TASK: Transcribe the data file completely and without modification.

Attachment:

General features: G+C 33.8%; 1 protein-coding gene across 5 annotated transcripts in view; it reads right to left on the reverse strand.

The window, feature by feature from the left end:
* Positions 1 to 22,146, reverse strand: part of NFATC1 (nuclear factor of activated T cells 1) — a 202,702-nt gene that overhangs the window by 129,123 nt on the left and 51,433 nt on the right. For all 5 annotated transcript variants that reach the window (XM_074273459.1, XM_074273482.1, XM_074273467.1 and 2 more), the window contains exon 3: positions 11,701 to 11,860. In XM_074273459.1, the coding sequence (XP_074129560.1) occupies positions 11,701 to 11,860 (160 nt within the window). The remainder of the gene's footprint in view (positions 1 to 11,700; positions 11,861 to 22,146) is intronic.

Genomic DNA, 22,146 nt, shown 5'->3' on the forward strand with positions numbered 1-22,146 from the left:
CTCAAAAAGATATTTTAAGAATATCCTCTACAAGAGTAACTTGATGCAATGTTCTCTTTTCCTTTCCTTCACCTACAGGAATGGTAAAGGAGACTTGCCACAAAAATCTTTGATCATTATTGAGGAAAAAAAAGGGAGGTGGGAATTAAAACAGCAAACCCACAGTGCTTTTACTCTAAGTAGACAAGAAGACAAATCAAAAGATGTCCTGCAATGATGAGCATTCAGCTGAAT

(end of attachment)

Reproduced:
General features: G+C 33.8%; 1 protein-coding gene across 5 annotated transcripts in view; it reads right to left on the reverse strand.

The window, feature by feature from the left end:
* Positions 1 to 22,146, reverse strand: part of NFATC1 (nuclear factor of activated T cells 1) — a 202,702-nt gene that overhangs the window by 129,123 nt on the left and 51,433 nt on the right. For all 5 annotated transcript variants that reach the window (XM_074273459.1, XM_074273482.1, XM_074273467.1 and 2 more), the window contains exon 3: positions 11,701 to 11,860. In XM_074273459.1, the coding sequence (XP_074129560.1) occupies positions 11,701 to 11,860 (160 nt within the window). The remainder of the gene's footprint in view (positions 1 to 11,700; positions 11,861 to 22,146) is intronic.

Genomic DNA, 22,146 nt, shown 5'->3' on the forward strand with positions numbered 1-22,146 from the left:
CTCAAAAAGATATTTTAAGAATATCCTCTACAAGAGTAACTTGATGCAATGTTCTCTTTTCCTTTCCTTCACCTACAGGAATGGTAAAGGAGACTTGCCACAAAAATCTTTGATCATTATTGAGGAAAAAAAAGGGAGGTGGGAATTAAAACAGCAAACCCACAGTGCTTTTACTCTAAGTAGACAAGAAGACAAATCAAAAGATGTCCTGCAATGATGAGCATTCAGCTGAAT